Third anniversary of demonetisation: The number of income tax returns filed grew 6.5% in FY15 to 40.4 million, then surged 14.5% in FY16 before jumping 20.5% in FY17
In the subsequent year, FY18, income tax returns filed surged 23.1% to 68.7 million
New Delhi: The sharp growth in filing of income tax returns, seen after the June 2016 amnesty scheme and the high value currency ban on November 2016, has taken a beating with the Indian economy slipping into a deep slowdown. Friday marks the third anniversary of demonetisation.
The trend of over 20% rise in return filings seen in FY17 and FY18, gave way to contraction in FY19, a trend not seen in nearly a decade for which data is readily available.
According to data from the Income Tax department, number of income tax returns filed grew 6.5% in FY15 to 40.4 million, then surged 14.5% in FY16 before jumping 20.5% in FY17, the year of demonetisation. The government had announced an income disclosure scheme, effective June 2016, for people to report previously untaxed income, pay tax and penalty and avoid prosecution.
In the subsequent year, FY18, income tax returns filed surged 23.1% to 68.7 million.
The tax department’s persuasion through text messages and emails that accompanied the government’s drive against black money had aided this surge along with a steady growth in the economy. The Indian economy grew at a steady pace to 8.2% in FY17 from 6.4% in FY14. Although, economic growth slipped to 7.2% in FY18 from 8.2% in the year before, tax return filings had surged 23.1% in FY18. However, return filings failed to sustain the momentum in the next fiscal, contracting nearly 2% to 67.4 million in FY19 from the high base of the previous year as economic growth slipped to 6.8%.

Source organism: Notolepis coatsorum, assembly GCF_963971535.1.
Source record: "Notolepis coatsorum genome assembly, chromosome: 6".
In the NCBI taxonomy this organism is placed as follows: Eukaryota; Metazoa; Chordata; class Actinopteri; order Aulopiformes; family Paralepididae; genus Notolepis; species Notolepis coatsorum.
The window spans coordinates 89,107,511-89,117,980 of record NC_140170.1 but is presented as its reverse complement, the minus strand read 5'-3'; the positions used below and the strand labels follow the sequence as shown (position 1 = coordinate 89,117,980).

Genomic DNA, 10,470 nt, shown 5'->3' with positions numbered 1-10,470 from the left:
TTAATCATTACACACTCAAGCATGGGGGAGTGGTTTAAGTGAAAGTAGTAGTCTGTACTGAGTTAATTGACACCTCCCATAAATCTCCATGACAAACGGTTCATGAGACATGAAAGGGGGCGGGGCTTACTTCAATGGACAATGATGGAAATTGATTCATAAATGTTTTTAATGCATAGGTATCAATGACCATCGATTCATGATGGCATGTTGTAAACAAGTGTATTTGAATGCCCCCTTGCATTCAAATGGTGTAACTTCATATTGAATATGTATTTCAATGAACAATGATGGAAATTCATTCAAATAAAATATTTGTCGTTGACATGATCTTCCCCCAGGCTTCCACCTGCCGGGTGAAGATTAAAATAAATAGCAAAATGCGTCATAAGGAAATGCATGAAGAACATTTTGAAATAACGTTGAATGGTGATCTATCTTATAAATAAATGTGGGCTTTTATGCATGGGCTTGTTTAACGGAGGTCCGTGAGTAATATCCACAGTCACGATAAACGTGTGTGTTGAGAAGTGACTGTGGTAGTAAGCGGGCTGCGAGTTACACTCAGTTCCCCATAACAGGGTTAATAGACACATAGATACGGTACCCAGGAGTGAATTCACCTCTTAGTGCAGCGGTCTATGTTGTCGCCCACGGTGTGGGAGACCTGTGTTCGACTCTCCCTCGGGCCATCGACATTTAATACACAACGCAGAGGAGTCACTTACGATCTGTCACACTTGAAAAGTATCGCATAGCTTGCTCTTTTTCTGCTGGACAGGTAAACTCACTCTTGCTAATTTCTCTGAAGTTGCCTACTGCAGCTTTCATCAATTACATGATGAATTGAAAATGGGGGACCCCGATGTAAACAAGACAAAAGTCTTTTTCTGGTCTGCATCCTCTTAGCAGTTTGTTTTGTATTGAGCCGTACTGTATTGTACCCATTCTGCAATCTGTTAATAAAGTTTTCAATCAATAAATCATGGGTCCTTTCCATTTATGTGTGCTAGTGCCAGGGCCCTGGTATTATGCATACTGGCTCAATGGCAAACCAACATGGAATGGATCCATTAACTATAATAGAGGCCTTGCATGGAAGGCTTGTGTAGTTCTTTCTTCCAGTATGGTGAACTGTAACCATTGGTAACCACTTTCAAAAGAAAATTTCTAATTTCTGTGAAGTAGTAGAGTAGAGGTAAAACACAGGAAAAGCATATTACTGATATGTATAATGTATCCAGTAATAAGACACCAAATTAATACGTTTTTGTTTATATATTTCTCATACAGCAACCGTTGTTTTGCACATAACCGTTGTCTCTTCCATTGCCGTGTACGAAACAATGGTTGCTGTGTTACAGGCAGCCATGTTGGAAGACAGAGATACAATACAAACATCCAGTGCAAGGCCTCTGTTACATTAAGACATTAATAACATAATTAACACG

The basket of tax payers is dynamic, with the number of returns filed dependent on income levels which in turn are subject to the vagaries of the economy. People may go out of the tax net due to reduction or loss of income or death, while new earning members may get added.
According to a survey of people’s perception of demonetisation’s impact, its biggest positive was bringing tax evaders into the tax net, while its biggest negative was the economic slowdown and loss of livelihood for many in the unorganised sector. A survey conducted by LocalCircles, an online community and social platform engaging with citizens, showed that three fourth of close to 8,500 people who chose to give their views on a specific question said demonetisation helped reduce black money, increase tax receipts, and brought evaders into the tax net.
Former economic affairs secretary in the finance ministry Subhash Chandra Garg in a blogpost on Friday said cash in the system remains high and that the Rs2000 notes introduced after demonetisation are being hoarded.
Despite the government’s objective of reducing currency-to-GDP ratio to make the country a less-cash economy, currency in circulation has come back with a vengeance even as digital payments have grown substantially.
Calling for another round of demonetisation, Garg said people should be asked to deposit the ₹2000 notes in their bank accounts without any counter replacement. “ ₹2000 bank notes account for one third of currency notes in circulation in value terms. A good chunk of Rs. 2000 notes are actually not in circulation, having been hoarded. Rs. 2000 note, therefore, is not presently working as a currency of transaction. It can be demonetized, without causing any disruption," he added.
Garg also said digital payments have been rising globally, but in India it has been happening at a much slower pace. “Digital payment products continue to face two major disabilities - only banks are permitted effectively to offer; non-banks and other financial sector players are not. Amendment in the Payment and Settlement Act made through Finance Bill 2017 are still to be notified," he added.
The former secretary said fintech firms offering payment solutions are likely to be disadvantaged by the recent budget proposal to do away with Merchant Discount Rate without providing for an alternative to such firms to recover their costs and charges.
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